Unsupported browser

For a better experience please update your browser to its latest version.

Your browser appears to have cookies disabled. For the best experience of this website, please enable cookies in your browser

We use cookies to personalise your experience; learn more in our Privacy and Cookie Policy. You can opt out of some cookies by adjusting your browser settings; see the cookie policy for details. By using this site, you agree to our use of cookies.


  • Comment

Conversions By Emma O'Kelly and Corinna Dean Laurence King, 2007.208pp. £25

'Conversions' here means adapting non-residential buildings to residential use.

The introduction is a travelogue, noting whether such conversions of lofts, churches, '60s offices, etc, are variously 'in' or 'out' around the world, mainly in large cities. In passing it notes that issues are raised by larger-scale reuse (regeneration and gentrification), though doesn't explore them.

After this globetrotting, the book abruptly changes subject.

With a couple of exceptions, it presents 36 case studies of upmarket single-dwelling conversions, focused on the interiors. Not only are issues like urban mixed use and tenure, or the effects of such conversions on the affordability of rural housing, now ignored - so too are key aspects of conversion.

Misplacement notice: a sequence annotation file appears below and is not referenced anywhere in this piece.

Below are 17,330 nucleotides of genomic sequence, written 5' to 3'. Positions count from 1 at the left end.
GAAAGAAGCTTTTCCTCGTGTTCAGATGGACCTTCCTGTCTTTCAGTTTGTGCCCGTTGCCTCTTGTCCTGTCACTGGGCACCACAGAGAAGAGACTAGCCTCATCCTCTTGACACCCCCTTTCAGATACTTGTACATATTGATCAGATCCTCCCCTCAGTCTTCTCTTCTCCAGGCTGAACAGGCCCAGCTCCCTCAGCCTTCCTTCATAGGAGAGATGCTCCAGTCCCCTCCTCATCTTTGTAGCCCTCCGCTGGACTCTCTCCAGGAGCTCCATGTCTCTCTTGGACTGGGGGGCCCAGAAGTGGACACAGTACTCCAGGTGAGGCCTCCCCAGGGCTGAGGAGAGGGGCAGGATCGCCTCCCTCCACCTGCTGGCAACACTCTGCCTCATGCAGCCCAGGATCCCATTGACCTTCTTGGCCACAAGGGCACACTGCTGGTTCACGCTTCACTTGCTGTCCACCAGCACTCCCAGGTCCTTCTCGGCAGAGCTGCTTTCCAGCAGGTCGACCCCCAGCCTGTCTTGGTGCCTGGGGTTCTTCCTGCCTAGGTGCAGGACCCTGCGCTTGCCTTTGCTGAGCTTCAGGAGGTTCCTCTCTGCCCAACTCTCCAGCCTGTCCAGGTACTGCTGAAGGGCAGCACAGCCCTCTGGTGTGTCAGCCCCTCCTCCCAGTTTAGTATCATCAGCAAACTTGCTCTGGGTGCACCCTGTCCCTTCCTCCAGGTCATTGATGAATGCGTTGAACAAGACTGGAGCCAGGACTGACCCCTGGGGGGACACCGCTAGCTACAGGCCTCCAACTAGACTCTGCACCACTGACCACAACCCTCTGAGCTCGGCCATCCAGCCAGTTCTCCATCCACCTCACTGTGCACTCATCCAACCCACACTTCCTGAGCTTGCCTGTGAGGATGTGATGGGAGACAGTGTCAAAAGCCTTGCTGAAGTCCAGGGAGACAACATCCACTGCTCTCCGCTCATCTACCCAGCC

In many of the projects glossed in the introduction, like those of Urban Splash, the hard jobs often include relating the building to its immediate surroundings, respecting existing fabric, creating an entrance and circulation that feel like home, or bringing light into deep plans. Fit-out of individual apartments and dwellings, the focus of the book's case studies, is often less taxing, if more architectural fun.

The level of 'criticism', such as 'to give the extension a contemporary look the architects chose not to paint the (timber) cladding', suggests a wide target audience. But if you are doing this sort of interior work, the images and drawings of these varied projects do provide an interesting range, more Scarpa than SPAB, more Alsop than Pawson.

  • Comment

Have your say

You must sign in to make a comment

Please remember that the submission of any material is governed by our Terms and Conditions and by submitting material you confirm your agreement to these Terms and Conditions.

Links may be included in your comments but HTML is not permitted.